Are Credit Ratings Losing their Influence?


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For credit rating agencies, who typically move at a snail's pace, it's been an unusually busy week.

Moody's Investors Services ( MCO ) announced that it might downgrade the U.S. government's credit rating and it gave Greece a 50 percent chance of defaulting on its debt. Moody's also said large U.S. banks could be at risk for credit downgrades because financial help from the government was no longer a safe assumption. What a week!

Still, none of these major announcements solidified the investing public's opinion that credit ratings are any more accurate or believable.

Some Progress but Not Much
Recognizing these monster shortcomings, the Securities and Exchange Commission (SEC) recently proposed new rules for credit raters, who have done an excellent job of skirting most securities rules governing their behavior. 

'In passing the Dodd-Frank Act, Congress noted that credit ratings applied to structured financial products proved inaccurate and contributed significantly to the mismanagement of risks by financial institutions and investors,' said SEC Chairman Mary L. Schapiro. 'Our proposed rules are intended to strengthen the integrity and improve the transparency of credit ratings.' No one knows if the SEC's proposals will be effective remedies, but a Hail Mary try certainly can't hurt.

It seems credit ratings are still timidly assigned for the purpose of not offending the institution being graded versus giving investors meaningful insight as to the true financial condition of the entity. This assumes, probably incorrectly, that credit raters even know the true financial condition of whomever or whatever they're rating.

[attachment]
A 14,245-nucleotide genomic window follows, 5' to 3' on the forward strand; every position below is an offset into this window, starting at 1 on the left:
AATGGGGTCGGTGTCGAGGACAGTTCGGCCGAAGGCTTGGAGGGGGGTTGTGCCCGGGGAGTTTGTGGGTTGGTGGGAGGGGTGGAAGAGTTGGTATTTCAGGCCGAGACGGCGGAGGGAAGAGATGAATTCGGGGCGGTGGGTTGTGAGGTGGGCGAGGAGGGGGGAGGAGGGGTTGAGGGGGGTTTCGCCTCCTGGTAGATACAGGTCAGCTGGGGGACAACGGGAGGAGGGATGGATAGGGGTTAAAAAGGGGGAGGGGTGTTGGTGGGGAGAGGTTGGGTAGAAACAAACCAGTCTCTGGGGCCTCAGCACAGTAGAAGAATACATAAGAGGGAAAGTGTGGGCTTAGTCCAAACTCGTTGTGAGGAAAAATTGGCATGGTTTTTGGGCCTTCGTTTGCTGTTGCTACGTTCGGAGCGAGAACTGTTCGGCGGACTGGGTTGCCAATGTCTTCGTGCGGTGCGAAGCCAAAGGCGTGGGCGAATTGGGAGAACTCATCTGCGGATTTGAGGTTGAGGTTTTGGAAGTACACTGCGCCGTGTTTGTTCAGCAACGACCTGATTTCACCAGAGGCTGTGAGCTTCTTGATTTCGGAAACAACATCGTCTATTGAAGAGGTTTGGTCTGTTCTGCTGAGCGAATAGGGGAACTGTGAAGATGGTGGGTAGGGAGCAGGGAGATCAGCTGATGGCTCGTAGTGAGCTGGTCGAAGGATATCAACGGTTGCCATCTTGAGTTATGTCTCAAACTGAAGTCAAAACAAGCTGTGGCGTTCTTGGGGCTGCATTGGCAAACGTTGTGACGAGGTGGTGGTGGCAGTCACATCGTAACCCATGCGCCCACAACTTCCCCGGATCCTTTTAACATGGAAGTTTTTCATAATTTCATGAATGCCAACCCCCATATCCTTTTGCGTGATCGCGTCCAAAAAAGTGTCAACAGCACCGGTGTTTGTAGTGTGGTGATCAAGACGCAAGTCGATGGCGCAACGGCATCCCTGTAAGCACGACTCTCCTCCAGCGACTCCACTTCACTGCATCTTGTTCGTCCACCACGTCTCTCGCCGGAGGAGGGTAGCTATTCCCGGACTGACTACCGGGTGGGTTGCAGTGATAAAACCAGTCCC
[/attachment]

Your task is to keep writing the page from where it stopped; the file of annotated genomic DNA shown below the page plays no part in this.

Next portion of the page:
Collecting Victories
In May, the three major U.S. credit rating agencies won the dismissal of lawsuits that aimed to hold them liable for acting as 'underwriters' by helping banks to dress up otherwise worthless debt securities with pristine ratings. Likewise, credit raters have been rightfully blamed for contributing to the 2008-09 financial crisis by issuing inaccurate ratings on high risk securities. The agencies' counter argument is that their credit opinions are protected by the First Amendment.

The 2nd Circuit Court agreed with credit agencies saying they did not help distribute the securities but merely aided others to do so with their ratings. 'Merely commenting on draft offering documents does not constitute the requisite participation in underwriting,' stated Circuit Judge Reena Raggi, writing for a three-judge panel.

Put another way, rosy credit opinions are not against the law and neither is collaborating with securities firms to help them sell questionable debt.

Credit Ratings Waning Influence on the Market
The stock market (NYSEArca: VTI) seems to have long ago dismissed the self-importance and high esteem that credit raters still place upon themselves. 

Moody's announcement that major banks could face a downgrade filled headlines but didn't do much else. Bank stocks (NYSEArca: KBE) and the financial sector (NYSEArca: XLF) were already declining as they have been for most of this year.

The same thing can be said about the U.S. Treasury market (NYSEArca: TLT), which has rallied despite the threat of a credit downgrade.

Either the market doesn't give a rat's behind about the credit opinions coming from rating agencies or it already knows they're badly wrong - or maybe both.

Other Uncomfortable Questions
What if the U.S. government was an individual or corporation? Would it still be allowed to keep its triple A-rated status despite its decrepit financial condition? How bad is thedeficit? What kind of conclusion can be drawn from evaluating the government as if it were a corporation?

The ETF Profit Strategy newsletter examined the U.S. government's finances in its May 2011 issue, analyzing the government as if it were a corporation - the USA, Inc. By viewing the government's finances this way, it provides a more realistic view of the trueness of its financial condition versus relying on credit ratings.   

The views and opinions expressed herein are the views and opinions of the author and do not necessarily reflect those of Nasdaq, Inc.

This article appears in: Investing , ETFs

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